Troy and Martha

Saturday, March 15, 2008

A Touch of Red

Click on image to get a better look

A little red kayak lost on a sea of blue. What National Park is this lake in? The answer will be posted in a couple of weeks. It's in the US.


Friday, March 14, 2008

The Leaves Have Eyes

One of my favorite butterflies is the Satyr. It is frequently a companion on the woodland trail, flitting along just out of harms way. An inconspicuous small brown butterfly described by Pyle as having a slow motion dancing flight. Brock and Kaufman describe their movement as bouncing along perkily close to the ground. Despite its name the Little Wood-Satyr is the largest and most widespread of the satyrids. Unless watching closely when they land, they are difficult to see as they blend right into the leaf litter.

Little Wood-Satyr (Megisto viola)

The butterfly here is the Viola’s form of the Little Wood-Satyr (Megisto cymela). Some experts suggest a separate species, Megisto viola. The viola’s form has larger eye-spots and more and larger silvery patches between the spots.

Photographed at the Ft. Worth Nature Center. Considered uncommon in Tarrant County.

Alternate Title: Here’s Looking At You Kid

Troy and Martha

Wednesday, March 12, 2008

Texas Fumewort

Texan Fumewort Corydalis micrantha
The continuing quest to photograph Texas Wildflowers

Family - Fumariaceae (Bleeding-heart)
Genus - corydalis (Fumewort)
Species - micrantha
ssp - texensis (Texan Fumewort)

Found in Ft. Worth, Tarrant county, TX

6-18 in tall. Flowers about 1/2 in long and crested. Blooms Feb to May, usually in disturbed soil. However, it may be found on bluffs, hills, in woods and on river banks. The genus found here in Texas is lemon yellow.

The flower does not appear to be attached at the end but rather in the middle. This is because the upper petal has a spur that extends back past the end of the flower.

The subspecies australis (smallflower fumewort) is sometimes know as golden smoke in southeastern US..

The various species of this genus are difficult to identify sometimes and require an eye loupe and seed examination to separate some eastern species. This one was reasonably easy due to geographic location.

A bonus was the teensy weensy spider catching gnats in her incredibly tiny web.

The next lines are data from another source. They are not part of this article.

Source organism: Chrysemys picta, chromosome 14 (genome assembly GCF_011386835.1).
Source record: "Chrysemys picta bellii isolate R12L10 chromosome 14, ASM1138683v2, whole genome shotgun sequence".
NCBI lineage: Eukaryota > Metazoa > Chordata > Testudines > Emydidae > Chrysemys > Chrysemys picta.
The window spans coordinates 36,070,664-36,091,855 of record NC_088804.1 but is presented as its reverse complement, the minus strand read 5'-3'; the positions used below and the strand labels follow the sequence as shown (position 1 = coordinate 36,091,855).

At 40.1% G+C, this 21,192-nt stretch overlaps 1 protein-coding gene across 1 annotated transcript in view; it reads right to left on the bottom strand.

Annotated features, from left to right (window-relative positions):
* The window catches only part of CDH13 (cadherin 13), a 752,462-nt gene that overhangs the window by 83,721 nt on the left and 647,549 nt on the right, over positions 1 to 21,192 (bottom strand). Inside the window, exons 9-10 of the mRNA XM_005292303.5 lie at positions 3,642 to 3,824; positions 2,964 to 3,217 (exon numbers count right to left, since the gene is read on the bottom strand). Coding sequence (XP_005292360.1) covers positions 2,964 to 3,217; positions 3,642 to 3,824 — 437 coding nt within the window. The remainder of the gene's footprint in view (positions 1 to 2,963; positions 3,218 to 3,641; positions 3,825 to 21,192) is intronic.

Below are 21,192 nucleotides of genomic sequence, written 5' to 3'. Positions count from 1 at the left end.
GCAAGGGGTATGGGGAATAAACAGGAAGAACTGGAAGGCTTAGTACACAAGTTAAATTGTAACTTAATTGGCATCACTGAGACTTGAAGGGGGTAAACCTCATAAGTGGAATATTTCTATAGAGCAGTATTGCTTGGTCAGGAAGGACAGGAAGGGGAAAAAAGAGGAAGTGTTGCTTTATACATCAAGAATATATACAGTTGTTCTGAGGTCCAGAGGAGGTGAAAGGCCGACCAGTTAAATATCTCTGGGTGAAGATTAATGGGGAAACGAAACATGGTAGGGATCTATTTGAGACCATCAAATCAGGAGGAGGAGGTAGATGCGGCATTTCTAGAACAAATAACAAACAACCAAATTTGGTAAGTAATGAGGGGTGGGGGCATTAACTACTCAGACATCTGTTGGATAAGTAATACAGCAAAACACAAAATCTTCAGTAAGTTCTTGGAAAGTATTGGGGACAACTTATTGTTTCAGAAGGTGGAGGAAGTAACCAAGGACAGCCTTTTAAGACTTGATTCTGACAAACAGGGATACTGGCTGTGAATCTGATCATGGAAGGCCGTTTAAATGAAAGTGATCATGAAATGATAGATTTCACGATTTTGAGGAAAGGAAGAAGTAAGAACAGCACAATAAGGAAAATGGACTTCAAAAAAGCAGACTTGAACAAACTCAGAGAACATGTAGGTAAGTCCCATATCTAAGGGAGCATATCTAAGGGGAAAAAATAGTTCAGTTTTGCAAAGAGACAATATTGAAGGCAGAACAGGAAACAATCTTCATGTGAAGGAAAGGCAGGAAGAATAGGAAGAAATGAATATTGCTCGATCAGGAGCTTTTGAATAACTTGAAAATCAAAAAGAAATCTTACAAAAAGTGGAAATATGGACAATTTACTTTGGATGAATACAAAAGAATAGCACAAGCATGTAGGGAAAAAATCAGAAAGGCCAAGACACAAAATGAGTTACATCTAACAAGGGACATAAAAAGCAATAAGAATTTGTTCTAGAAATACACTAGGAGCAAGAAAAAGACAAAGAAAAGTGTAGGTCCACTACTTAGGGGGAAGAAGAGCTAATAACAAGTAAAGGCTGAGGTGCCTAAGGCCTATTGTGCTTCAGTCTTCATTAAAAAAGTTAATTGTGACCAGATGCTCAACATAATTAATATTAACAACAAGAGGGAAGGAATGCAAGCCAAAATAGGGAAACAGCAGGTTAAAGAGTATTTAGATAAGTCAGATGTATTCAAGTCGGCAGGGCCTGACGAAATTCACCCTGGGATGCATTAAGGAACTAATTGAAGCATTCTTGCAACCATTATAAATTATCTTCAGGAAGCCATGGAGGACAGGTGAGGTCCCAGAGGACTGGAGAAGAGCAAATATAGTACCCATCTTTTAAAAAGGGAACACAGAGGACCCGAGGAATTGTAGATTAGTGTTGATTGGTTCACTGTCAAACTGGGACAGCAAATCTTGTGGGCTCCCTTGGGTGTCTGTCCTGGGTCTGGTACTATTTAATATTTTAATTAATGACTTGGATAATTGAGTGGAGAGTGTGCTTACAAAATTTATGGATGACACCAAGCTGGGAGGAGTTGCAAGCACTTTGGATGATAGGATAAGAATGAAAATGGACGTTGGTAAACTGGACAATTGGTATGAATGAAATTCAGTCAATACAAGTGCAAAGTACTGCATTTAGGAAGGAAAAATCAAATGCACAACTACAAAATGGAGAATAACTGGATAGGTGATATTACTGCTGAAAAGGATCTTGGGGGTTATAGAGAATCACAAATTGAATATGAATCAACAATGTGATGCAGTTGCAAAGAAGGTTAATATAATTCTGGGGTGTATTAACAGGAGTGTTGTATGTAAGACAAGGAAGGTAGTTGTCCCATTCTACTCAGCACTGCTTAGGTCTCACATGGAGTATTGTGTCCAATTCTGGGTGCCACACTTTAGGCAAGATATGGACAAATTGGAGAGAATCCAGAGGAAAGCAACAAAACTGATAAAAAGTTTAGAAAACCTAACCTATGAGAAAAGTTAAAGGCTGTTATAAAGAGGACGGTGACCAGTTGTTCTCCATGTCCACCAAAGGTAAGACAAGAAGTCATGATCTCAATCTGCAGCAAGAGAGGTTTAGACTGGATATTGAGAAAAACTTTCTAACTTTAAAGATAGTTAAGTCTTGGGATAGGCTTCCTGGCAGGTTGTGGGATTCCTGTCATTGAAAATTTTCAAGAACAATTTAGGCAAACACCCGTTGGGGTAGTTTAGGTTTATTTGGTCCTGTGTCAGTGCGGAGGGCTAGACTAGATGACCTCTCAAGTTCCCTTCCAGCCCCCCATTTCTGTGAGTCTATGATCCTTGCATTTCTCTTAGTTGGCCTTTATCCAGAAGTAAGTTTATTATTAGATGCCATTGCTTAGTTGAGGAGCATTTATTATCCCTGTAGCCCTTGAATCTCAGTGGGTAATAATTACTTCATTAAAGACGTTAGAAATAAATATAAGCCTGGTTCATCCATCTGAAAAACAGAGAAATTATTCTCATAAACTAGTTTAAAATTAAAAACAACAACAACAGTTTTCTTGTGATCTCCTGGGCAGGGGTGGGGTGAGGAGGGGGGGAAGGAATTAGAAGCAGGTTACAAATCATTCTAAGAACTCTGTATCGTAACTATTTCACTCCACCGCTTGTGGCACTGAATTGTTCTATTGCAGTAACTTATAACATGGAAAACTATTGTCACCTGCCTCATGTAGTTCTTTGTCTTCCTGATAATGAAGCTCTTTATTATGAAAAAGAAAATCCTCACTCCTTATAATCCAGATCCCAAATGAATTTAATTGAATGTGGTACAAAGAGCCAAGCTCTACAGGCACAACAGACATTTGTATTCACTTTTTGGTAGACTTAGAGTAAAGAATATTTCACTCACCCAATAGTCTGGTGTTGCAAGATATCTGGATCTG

Be sure to click on photographs for larger views

Friday, March 7, 2008

Black-bellied whistling duck

One of my favorite ducks with pink feet. Photographed at Santa Ana National Wildlife Refuge.
(Be sure to click on the Photo for a good look).

Addendum added Mar 11:

The Black-bellied Whistling Duck lies somewhere between a goose and a true duck in appearance. The male and female are similar in appearance. This is probably a pair. They can be found in deep south Texas year-round. I believe there is also a breeding population in Florida. There are also found in southern Arizona in the summer. Just from personal experience, it seems they may be expanding their range as we see them further north in Texas now.

When we first started going to the Valley years ago, it was quite uncommon to see one. Now they are a regular sight. We see them feeding in grass and rice fields as well as tipping up in edges of ponds and grassy areas on lakes. They can be seen in trees as well as on floating masses of vegetation as are these pictured here.

They are so cool as they call constantly in flight.

They are like a wood duck in that they will nest in cavities and man-made boxes if the hole is large enough.


Thursday, March 6, 2008

The Photographer - The Photograph

A photographer in his old felt hat (Courtesy of Martha)

Platinum print photograph (Courtesy of the Photographer)

Half dome in Yosimite. A favorite subject of Ansel Adams. Photographed from Glacier Point Road the first day it was opened in late May after the snow-plows had cleared 10' of snow.